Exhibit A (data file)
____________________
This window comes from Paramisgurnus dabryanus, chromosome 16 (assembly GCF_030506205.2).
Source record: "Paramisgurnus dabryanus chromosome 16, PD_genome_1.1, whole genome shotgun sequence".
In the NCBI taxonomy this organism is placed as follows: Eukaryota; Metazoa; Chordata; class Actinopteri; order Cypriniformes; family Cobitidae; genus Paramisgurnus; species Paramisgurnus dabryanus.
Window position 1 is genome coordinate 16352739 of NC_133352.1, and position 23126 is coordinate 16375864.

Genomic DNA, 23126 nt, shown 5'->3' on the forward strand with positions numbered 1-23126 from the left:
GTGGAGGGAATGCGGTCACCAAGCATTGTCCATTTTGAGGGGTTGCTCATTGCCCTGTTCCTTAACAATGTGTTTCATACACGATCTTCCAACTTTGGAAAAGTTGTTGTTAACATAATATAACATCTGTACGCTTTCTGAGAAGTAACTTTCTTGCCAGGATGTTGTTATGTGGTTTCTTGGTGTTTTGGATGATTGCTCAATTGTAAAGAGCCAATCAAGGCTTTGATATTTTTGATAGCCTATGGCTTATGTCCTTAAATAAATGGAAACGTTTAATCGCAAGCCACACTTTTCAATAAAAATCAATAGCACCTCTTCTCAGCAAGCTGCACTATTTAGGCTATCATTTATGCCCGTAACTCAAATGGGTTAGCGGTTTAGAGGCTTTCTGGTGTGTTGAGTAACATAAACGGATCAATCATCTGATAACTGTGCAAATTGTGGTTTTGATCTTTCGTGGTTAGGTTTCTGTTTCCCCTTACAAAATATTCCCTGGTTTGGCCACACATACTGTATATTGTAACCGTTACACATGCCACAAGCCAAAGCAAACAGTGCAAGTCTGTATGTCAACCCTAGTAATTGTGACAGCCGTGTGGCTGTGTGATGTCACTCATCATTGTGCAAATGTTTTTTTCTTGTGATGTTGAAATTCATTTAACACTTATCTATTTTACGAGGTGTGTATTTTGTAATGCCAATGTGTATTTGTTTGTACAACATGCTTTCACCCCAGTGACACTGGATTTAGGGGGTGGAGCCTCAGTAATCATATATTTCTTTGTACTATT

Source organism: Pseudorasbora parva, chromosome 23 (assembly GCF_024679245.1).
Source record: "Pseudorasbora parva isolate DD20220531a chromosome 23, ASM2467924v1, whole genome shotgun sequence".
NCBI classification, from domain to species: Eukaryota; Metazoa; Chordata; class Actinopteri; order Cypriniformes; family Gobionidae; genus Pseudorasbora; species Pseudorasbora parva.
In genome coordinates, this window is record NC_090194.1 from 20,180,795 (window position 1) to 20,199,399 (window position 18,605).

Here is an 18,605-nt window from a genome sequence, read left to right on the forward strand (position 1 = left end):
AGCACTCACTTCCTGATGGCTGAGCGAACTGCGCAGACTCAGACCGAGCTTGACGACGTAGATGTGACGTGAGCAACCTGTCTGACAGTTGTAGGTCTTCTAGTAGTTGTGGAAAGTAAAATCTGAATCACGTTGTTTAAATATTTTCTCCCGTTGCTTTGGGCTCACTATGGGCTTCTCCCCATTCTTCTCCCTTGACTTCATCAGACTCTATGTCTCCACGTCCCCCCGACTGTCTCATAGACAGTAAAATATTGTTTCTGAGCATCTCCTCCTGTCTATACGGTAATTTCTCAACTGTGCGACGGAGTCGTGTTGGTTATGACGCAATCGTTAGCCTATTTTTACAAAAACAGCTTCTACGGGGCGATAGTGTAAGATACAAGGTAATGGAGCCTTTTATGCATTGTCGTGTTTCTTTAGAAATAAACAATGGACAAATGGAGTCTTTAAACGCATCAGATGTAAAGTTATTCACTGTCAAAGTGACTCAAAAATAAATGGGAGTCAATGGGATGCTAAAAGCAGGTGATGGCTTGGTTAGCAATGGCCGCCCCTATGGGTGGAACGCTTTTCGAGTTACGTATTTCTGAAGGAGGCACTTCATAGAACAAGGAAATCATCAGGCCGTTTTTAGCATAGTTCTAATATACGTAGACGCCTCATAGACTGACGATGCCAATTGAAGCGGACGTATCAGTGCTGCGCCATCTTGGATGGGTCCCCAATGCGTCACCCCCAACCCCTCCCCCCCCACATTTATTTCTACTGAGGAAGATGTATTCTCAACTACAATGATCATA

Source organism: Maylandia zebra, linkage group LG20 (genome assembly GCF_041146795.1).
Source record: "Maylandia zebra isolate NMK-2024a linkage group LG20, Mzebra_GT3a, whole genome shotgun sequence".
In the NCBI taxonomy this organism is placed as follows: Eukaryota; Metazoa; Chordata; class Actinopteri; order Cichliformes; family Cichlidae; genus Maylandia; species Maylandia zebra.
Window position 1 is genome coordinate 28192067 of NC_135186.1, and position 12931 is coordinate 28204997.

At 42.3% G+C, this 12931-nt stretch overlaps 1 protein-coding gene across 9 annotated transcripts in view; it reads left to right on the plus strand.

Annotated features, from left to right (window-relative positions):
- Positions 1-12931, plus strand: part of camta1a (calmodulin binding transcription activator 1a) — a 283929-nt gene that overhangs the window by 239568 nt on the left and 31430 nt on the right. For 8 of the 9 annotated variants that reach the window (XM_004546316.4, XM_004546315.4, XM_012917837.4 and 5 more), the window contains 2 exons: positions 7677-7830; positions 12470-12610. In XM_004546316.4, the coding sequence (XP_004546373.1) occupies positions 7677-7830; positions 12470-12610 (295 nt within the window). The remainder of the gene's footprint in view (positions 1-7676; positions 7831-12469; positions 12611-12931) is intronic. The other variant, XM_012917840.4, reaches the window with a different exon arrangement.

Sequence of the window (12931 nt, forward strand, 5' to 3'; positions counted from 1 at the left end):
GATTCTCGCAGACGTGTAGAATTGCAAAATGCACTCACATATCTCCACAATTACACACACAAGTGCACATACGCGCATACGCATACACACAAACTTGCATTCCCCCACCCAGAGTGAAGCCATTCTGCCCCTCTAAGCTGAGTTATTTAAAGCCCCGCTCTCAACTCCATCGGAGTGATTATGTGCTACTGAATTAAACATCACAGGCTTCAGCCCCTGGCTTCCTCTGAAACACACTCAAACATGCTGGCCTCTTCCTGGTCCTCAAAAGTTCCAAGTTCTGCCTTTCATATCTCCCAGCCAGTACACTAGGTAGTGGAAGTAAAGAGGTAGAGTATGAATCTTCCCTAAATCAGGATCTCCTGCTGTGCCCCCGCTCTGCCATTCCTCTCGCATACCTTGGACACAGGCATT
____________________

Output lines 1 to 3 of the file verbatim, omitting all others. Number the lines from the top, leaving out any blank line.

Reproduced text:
This window comes from Paramisgurnus dabryanus, chromosome 16 (assembly GCF_030506205.2).
Source record: "Paramisgurnus dabryanus chromosome 16, PD_genome_1.1, whole genome shotgun sequence".
In the NCBI taxonomy this organism is placed as follows: Eukaryota; Metazoa; Chordata; class Actinopteri; order Cypriniformes; family Cobitidae; genus Paramisgurnus; species Paramisgurnus dabryanus.